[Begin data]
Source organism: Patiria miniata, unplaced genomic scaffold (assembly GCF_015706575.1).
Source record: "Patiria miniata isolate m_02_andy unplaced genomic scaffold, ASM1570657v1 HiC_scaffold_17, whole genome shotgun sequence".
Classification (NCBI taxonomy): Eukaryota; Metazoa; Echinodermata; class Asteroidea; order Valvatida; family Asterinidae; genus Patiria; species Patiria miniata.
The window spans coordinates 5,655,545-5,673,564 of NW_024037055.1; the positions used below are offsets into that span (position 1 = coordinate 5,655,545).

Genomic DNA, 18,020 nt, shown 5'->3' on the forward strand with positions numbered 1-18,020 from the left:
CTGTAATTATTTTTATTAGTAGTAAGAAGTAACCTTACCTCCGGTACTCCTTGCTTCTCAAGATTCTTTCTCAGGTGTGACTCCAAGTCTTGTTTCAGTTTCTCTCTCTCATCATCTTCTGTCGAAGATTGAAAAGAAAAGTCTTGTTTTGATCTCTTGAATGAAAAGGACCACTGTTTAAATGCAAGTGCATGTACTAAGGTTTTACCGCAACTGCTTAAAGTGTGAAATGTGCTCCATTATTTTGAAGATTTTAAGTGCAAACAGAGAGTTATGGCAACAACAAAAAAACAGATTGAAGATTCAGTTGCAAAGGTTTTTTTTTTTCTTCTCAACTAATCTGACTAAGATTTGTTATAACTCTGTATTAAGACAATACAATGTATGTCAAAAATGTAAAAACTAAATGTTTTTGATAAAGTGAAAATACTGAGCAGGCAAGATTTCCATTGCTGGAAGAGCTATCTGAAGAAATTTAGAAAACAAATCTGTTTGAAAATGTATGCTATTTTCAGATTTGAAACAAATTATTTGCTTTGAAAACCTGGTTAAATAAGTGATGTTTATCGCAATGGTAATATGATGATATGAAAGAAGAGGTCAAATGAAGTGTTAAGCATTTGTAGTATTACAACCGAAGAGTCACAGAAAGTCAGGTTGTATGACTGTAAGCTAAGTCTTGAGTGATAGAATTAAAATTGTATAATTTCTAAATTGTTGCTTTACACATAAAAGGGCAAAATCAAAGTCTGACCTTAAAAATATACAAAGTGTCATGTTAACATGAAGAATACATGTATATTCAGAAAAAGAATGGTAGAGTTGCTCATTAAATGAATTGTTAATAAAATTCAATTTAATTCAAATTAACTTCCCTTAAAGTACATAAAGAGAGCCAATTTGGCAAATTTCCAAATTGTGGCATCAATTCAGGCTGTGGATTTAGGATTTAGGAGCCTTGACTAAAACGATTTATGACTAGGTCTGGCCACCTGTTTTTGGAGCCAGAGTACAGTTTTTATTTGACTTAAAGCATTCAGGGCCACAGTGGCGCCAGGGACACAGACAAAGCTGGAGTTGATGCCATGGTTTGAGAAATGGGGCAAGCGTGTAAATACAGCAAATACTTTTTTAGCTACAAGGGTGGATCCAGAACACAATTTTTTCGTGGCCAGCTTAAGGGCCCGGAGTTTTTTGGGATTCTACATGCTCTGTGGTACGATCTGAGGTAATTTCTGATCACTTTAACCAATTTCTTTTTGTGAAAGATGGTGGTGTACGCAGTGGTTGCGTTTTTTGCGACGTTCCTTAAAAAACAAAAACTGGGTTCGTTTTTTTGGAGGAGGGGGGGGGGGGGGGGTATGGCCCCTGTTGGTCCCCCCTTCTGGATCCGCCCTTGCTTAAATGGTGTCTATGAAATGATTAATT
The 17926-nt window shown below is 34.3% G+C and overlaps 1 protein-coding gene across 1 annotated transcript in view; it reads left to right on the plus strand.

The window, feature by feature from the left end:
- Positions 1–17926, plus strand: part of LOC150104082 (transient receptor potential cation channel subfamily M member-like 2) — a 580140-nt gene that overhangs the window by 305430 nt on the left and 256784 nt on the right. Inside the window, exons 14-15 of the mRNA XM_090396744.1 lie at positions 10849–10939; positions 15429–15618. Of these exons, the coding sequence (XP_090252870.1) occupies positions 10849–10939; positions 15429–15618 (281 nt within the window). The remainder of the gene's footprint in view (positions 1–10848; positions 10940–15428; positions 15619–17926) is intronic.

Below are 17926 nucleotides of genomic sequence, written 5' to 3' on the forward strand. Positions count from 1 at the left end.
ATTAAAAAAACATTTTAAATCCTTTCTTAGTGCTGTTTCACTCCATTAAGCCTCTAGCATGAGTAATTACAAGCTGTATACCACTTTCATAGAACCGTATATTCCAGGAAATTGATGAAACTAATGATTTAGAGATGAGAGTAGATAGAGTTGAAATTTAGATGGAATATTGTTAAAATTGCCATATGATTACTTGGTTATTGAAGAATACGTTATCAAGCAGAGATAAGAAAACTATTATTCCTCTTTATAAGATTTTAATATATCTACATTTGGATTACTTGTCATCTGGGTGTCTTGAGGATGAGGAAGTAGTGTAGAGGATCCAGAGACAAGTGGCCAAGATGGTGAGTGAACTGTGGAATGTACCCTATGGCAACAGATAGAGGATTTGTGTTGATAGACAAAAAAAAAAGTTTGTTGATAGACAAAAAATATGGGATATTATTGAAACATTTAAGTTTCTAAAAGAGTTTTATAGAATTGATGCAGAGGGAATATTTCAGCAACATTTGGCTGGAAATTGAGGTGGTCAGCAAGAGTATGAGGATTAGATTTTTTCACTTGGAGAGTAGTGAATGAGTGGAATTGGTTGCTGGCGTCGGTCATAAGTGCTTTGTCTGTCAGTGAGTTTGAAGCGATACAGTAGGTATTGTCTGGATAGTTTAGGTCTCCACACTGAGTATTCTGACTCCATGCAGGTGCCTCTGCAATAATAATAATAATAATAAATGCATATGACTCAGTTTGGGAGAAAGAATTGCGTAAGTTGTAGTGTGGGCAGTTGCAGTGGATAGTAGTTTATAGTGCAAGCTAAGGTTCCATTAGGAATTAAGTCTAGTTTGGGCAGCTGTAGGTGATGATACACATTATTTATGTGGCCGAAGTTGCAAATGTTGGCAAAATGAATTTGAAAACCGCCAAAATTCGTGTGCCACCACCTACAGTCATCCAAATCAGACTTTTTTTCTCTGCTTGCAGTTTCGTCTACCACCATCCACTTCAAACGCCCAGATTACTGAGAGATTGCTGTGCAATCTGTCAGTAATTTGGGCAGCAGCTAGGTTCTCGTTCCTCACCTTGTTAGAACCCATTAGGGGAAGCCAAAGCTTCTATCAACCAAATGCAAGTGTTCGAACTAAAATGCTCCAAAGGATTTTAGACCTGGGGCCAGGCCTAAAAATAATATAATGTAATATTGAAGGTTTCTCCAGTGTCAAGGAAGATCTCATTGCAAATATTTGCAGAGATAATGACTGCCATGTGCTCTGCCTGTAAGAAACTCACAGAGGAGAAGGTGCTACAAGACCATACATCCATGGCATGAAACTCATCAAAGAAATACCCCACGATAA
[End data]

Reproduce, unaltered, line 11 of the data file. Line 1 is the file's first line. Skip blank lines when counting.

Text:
ATTAAAAAAACATTTTAAATCCTTTCTTAGTGCTGTTTCACTCCATTAAGCCTCTAGCATGAGTAATTACAAGCTGTATACCACTTTCATAGAACCGTATATTCCAGGAAATTGATGAAACTAATGATTTAGAGATGAGAGTAGATAGAGTTGAAATTTAGATGGAATATTGTTAAAATTGCCATATGATTACTTGGTTATTGAAGAATACGTTATCAAGCAGAGATAAGAAAACTATTATTCCTCTTTATAAGATTTTAATATATCTACATTTGGATTACTTGTCATCTGGGTGTCTTGAGGATGAGGAAGTAGTGTAGAGGATCCAGAGACAAGTGGCCAAGATGGTGAGTGAACTGTGGAATGTACCCTATGGCAACAGATAGAGGATTTGTGTTGATAGACAAAAAAAAAAGTTTGTTGATAGACAAAAAATATGGGATATTATTGAAACATTTAAGTTTCTAAAAGAGTTTTATAGAATTGATGCAGAGGGAATATTTCAGCAACATTTGGCTGGAAATTGAGGTGGTCAGCAAGAGTATGAGGATTAGATTTTTTCACTTGGAGAGTAGTGAATGAGTGGAATTGGTTGCTGGCGTCGGTCATAAGTGCTTTGTCTGTCAGTGAGTTTGAAGCGATACAGTAGGTATTGTCTGGATAGTTTAGGTCTCCACACTGAGTATTCTGACTCCATGCAGGTGCCTCTGCAATAATAATAATAATAATAAATGCATATGACTCAGTTTGGGAGAAAGAATTGCGTAAGTTGTAGTGTGGGCAGTTGCAGTGGATAGTAGTTTATAGTGCAAGCTAAGGTTCCATTAGGAATTAAGTCTAGTTTGGGCAGCTGTAGGTGATGATACACATTATTTATGTGGCCGAAGTTGCAAATGTTGGCAAAATGAATTTGAAAACCGCCAAAATTCGTGTGCCACCACCTACAGTCATCCAAATCAGACTTTTTTTCTCTGCTTGCAGTTTCGTCTACCACCATCCACTTCAAACGCCCAGATTACTGAGAGATTGCTGTGCAATCTGTCAGTAATTTGGGCAGCAGCTAGGTTCTCGTTCCTCACCTTGTTAGAACCCATTAGGGGAAGCCAAAGCTTCTATCAACCAAATGCAAGTGTTCGAACTAAAATGCTCCAAAGGATTTTAGACCTGGGGCCAGGCCTAAAAATAATATAATGTAATATTGAAGGTTTCTCCAGTGTCAAGGAAGATCTCATTGCAAATATTTGCAGAGATAATGACTGCCATGTGCTCTGCCTGTAAGAAACTCACAGAGGAGAAGGTGCTACAAGACCATACATCCATGGCATGAAACTCATCAAAGAAATACCCCACGATAA